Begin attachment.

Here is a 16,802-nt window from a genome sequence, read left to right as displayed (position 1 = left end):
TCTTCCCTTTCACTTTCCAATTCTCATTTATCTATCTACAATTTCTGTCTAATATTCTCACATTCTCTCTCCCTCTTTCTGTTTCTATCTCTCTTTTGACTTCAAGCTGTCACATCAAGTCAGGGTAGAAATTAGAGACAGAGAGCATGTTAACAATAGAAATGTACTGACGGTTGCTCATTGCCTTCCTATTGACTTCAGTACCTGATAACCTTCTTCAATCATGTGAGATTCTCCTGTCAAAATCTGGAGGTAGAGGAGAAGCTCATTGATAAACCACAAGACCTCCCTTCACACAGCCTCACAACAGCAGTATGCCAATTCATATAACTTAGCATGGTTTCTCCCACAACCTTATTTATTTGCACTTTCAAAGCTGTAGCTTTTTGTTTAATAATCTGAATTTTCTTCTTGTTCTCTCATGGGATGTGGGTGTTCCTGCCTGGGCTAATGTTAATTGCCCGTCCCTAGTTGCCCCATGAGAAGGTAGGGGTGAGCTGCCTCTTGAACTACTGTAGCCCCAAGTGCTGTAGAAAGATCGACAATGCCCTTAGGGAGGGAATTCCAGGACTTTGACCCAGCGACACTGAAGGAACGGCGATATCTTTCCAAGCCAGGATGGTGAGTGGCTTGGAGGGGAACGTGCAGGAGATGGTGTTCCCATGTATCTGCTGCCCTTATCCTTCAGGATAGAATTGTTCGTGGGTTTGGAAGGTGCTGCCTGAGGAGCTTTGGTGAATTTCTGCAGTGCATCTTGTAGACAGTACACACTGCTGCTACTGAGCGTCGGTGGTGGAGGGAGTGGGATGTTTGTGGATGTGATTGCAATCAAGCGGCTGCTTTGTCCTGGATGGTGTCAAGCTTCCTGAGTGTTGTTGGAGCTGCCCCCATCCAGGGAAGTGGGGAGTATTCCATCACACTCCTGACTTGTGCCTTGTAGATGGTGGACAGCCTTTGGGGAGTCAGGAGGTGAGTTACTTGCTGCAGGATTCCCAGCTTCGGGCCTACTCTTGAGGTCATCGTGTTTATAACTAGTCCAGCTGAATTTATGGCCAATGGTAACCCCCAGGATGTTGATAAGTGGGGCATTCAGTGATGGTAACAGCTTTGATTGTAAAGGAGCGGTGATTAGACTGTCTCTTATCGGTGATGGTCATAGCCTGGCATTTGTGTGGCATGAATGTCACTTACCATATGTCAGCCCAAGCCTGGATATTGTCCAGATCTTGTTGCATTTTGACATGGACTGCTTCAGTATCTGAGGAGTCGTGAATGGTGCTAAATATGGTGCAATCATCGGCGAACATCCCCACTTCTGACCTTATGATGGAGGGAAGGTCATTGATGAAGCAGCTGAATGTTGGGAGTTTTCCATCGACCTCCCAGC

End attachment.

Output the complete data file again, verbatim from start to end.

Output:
Here is a 16,802-nt window from a genome sequence, read left to right as displayed (position 1 = left end):
TCTTCCCTTTCACTTTCCAATTCTCATTTATCTATCTACAATTTCTGTCTAATATTCTCACATTCTCTCTCCCTCTTTCTGTTTCTATCTCTCTTTTGACTTCAAGCTGTCACATCAAGTCAGGGTAGAAATTAGAGACAGAGAGCATGTTAACAATAGAAATGTACTGACGGTTGCTCATTGCCTTCCTATTGACTTCAGTACCTGATAACCTTCTTCAATCATGTGAGATTCTCCTGTCAAAATCTGGAGGTAGAGGAGAAGCTCATTGATAAACCACAAGACCTCCCTTCACACAGCCTCACAACAGCAGTATGCCAATTCATATAACTTAGCATGGTTTCTCCCACAACCTTATTTATTTGCACTTTCAAAGCTGTAGCTTTTTGTTTAATAATCTGAATTTTCTTCTTGTTCTCTCATGGGATGTGGGTGTTCCTGCCTGGGCTAATGTTAATTGCCCGTCCCTAGTTGCCCCATGAGAAGGTAGGGGTGAGCTGCCTCTTGAACTACTGTAGCCCCAAGTGCTGTAGAAAGATCGACAATGCCCTTAGGGAGGGAATTCCAGGACTTTGACCCAGCGACACTGAAGGAACGGCGATATCTTTCCAAGCCAGGATGGTGAGTGGCTTGGAGGGGAACGTGCAGGAGATGGTGTTCCCATGTATCTGCTGCCCTTATCCTTCAGGATAGAATTGTTCGTGGGTTTGGAAGGTGCTGCCTGAGGAGCTTTGGTGAATTTCTGCAGTGCATCTTGTAGACAGTACACACTGCTGCTACTGAGCGTCGGTGGTGGAGGGAGTGGGATGTTTGTGGATGTGATTGCAATCAAGCGGCTGCTTTGTCCTGGATGGTGTCAAGCTTCCTGAGTGTTGTTGGAGCTGCCCCCATCCAGGGAAGTGGGGAGTATTCCATCACACTCCTGACTTGTGCCTTGTAGATGGTGGACAGCCTTTGGGGAGTCAGGAGGTGAGTTACTTGCTGCAGGATTCCCAGCTTCGGGCCTACTCTTGAGGTCATCGTGTTTATAACTAGTCCAGCTGAATTTATGGCCAATGGTAACCCCCAGGATGTTGATAAGTGGGGCATTCAGTGATGGTAACAGCTTTGATTGTAAAGGAGCGGTGATTAGACTGTCTCTTATCGGTGATGGTCATAGCCTGGCATTTGTGTGGCATGAATGTCACTTACCATATGTCAGCCCAAGCCTGGATATTGTCCAGATCTTGTTGCATTTTGACATGGACTGCTTCAGTATCTGAGGAGTCGTGAATGGTGCTAAATATGGTGCAATCATCGGCGAACATCCCCACTTCTGACCTTATGATGGAGGGAAGGTCATTGATGAAGCAGCTGAATGTTGGGAGTTTTCCATCGACCTCCCAGC